“Clicktivism” – really? Is that a thing now?
Well, apparently it is, and if you haven’t heard about it, chances are, you probably haven’t done it. Maybe you’re ignorant, maybe you’re simply too cynical, or you don’t know the internet (in which case you probably wouldn’t be reading this). Except for the ignorance part, these reasons are perfectly excusable in a society in which political action often seems futile or even counter-productive.
“Clicktivism”, on the other hand, sounds genius: all you have to do is sit in front of your computer, which many of us do anyway, and share some Youtube videos, “like” some Facebook pages and type your name under pre-written letters, petitions, flyers – voilà – you’ve just made the world a better place!
The cynic in me feels compelled to think: Surely things can’t be this easy! They never are.
But why not? Politics doesn’t always have to be difficult. The most basic political action in our democracies is as easy as putting a little cross next to a name. The process of voting is so simple, yet it is politics. In fact, I would even go so far as to state that everything you do is political anyway: having a debate with your mum is political, deciding to have one child instead of two is political, sharing your thoughts online is a political act (albeit a sometimes dangerous one).
The question is whether or not these actions are followed by the desired results. I can rant all day about politics on social media; that in and of itself does not bring forth systemic change. Neither does voting. But that doesn’t mean it can’t make a difference.
“Clicktivism” can make a difference. It works, that is, when applied to the right goals. Look at the power of feminist uses of social media, look at the temporary prevention of ACTA. ACTA is an interesting case, because even though it did require offline activism to be brought to a temporary halt; the German government backed down even before the actual physical protests took place. “Clicktivism” can also raise awareness of issues that would otherwise go unnoticed, for example the anti-LGBT laws in Russia and Uganda.
Speaking of Uganda: make no mistake. Simply “raising awareness” can also go wrong and lead to rather misguided forms of activism, as illustrated by the recent KONY 2012 phenomenon. A bunch of young, well-connected guys with a (questionable) charity had the idea to spread the word about an injustice, and through the use of social media they created a world-wide (well, Western-wide) outcry about a man whose name most people had never heard of before. All of a sudden, teens and students who had never protested before and barely read the news, demanded governmental, even military, action to hunt this man down, a man who surely deserves to be punished, but why turn him into a 2012 Hitler?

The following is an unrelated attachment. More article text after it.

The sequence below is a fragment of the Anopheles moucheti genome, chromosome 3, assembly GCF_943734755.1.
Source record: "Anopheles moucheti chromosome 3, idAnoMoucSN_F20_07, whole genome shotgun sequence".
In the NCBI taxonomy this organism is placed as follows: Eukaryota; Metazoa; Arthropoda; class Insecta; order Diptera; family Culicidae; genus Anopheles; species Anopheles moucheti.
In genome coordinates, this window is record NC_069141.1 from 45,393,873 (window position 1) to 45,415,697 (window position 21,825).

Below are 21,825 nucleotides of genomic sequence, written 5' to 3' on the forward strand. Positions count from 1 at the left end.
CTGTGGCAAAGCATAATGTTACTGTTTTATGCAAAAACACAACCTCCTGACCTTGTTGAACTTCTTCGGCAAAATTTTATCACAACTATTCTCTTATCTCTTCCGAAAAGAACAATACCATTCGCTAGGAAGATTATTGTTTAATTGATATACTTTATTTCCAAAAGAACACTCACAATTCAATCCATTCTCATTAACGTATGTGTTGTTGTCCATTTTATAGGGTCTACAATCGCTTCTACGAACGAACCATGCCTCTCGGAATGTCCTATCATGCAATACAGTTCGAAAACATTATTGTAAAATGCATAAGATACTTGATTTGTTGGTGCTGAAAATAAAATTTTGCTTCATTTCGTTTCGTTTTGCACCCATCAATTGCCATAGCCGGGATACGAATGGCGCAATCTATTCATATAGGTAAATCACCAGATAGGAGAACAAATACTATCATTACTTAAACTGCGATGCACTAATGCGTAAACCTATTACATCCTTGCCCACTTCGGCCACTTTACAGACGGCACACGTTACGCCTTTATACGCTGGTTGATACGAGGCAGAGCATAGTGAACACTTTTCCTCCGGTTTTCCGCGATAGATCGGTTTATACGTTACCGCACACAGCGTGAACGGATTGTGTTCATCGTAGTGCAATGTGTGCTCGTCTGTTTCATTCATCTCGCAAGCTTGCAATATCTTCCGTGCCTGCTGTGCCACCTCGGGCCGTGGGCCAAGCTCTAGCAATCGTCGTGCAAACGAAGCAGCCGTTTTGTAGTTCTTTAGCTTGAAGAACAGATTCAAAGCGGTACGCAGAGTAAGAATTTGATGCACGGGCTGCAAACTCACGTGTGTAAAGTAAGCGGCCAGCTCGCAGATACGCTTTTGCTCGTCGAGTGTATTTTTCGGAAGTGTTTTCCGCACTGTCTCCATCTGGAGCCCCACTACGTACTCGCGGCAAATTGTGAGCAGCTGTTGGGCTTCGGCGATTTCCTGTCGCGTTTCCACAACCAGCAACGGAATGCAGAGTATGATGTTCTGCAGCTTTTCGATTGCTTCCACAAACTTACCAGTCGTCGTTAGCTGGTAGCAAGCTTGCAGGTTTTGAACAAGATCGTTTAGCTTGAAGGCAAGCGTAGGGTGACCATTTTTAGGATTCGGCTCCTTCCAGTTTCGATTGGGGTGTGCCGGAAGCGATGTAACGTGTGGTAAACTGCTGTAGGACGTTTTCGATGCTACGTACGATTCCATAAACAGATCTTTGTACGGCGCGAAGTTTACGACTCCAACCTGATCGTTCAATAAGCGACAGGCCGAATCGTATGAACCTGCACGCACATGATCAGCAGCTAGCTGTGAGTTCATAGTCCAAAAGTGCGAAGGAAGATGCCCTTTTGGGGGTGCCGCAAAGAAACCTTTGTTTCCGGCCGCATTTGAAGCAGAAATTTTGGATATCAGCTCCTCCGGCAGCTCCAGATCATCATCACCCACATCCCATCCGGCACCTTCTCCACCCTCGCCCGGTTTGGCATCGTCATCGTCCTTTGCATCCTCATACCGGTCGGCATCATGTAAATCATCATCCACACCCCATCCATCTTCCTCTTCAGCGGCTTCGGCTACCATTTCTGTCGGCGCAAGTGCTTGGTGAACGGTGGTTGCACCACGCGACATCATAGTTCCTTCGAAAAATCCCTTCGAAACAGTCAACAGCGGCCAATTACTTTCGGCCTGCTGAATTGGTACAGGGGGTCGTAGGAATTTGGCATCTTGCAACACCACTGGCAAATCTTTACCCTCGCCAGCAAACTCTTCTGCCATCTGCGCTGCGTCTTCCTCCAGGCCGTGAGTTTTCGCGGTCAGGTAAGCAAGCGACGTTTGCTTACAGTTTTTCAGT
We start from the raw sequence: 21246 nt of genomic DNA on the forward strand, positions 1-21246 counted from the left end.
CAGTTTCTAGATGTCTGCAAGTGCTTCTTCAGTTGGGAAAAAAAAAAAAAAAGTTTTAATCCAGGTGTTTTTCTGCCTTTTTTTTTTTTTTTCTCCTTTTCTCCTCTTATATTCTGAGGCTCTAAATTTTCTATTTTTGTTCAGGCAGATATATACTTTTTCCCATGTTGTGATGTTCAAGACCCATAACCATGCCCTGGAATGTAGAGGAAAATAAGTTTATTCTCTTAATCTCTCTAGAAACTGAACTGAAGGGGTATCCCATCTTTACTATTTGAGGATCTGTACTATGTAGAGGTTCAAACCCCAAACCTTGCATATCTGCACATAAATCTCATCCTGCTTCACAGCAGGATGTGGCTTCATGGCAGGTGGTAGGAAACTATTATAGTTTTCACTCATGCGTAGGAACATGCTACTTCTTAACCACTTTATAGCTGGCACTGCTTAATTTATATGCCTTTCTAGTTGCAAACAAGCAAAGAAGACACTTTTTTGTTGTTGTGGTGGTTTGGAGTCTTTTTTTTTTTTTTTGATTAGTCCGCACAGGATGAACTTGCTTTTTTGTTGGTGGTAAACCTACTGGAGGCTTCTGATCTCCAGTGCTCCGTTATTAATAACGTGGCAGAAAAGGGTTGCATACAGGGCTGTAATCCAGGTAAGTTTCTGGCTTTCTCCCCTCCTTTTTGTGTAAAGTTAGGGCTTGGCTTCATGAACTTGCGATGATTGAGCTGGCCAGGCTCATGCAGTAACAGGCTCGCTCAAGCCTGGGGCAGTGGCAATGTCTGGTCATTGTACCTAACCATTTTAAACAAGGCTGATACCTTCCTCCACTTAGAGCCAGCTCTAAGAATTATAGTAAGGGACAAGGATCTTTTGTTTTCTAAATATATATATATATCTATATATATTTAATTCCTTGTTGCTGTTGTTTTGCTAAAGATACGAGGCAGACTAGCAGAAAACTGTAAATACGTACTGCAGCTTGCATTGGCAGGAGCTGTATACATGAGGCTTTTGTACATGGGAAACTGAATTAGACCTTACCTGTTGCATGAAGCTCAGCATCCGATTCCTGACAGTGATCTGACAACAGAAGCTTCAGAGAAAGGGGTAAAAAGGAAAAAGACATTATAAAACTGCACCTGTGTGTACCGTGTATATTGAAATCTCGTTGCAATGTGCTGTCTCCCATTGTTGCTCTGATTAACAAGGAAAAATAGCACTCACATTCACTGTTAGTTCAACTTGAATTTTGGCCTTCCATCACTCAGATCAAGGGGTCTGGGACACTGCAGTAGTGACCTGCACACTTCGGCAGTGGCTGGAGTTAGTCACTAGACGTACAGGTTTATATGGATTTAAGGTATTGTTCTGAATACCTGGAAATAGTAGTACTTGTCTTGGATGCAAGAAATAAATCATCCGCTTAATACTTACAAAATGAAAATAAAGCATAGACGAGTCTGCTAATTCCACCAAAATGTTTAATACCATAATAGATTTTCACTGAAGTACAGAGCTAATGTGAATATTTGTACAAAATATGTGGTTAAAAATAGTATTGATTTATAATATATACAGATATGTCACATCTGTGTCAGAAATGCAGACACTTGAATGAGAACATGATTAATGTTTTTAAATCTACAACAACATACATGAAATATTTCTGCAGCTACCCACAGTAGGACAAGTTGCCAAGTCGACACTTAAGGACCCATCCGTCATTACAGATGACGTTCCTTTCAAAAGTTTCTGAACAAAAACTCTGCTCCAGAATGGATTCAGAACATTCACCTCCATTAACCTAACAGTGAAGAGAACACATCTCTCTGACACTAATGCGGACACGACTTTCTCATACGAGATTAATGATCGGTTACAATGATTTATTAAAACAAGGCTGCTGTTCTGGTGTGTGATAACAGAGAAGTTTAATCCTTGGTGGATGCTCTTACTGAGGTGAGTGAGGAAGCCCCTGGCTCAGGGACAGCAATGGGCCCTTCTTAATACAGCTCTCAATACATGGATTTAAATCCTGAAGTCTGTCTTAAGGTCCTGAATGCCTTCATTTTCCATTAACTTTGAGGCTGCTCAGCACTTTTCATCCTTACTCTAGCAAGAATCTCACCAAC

The power of “clicktivism”? Hardly. The power of misinformation is more like it. The motivations and means of this political activist stunt have been questioned, and justifiably so; the attention brought to this case has been analyzed as potentially doing more damage than good (for a collection of criticisms directed at Invisible Children, the charity responsible for KONY 2012, see here). All the while people’s Facebook walls are plastered with a video and badges about a conflict they’ve had no other access to than this biased and ill-informing “campaign” (Campaign for what, one might ask. Ironically, the slogan of the video, website and Facebook page, even merchandise, is “KONY 2012”, not “Stop KONY”.)
But really, who can blame them? Everyone would like to do something good, and contribute at least their small part to make this world a tiny bit more just. Who has time to do in-depth research whenever a petition pops up online and the cause seems important? Who makes the effort to drag their ass to a protest, to an activist organisation? Who wants to sit around freezing in a tent all day and be sprayed with pepper spray?
I agree with Angry Black Lady on this one: there are people who do just that and people who don’t, and those who don’t can at least do something by supporting those who are doing all the work for them, ideally including proper research. I don’t want to let anyone off the hook. People in the position to do so, have a responsibility to educate themselves. I will always support organizations and individuals who stimulate rather than discourage or detract from these ambitions, even if that means simplifying the message somewhat, but at some point the strategy has to go beyond the “Starbucks charity logic“.
After all, those who do engage in offline activism have always been going the extra mile and will continue to do so. They will write manifestos at night, they will gather in smelly classrooms to organize, they will risk their reputation, their commodities, their security and even their health to continue the fight. The option of signing petitions online is not going to change that. The so-called “Twitter revolution” in Tunisia was still fought in the streets.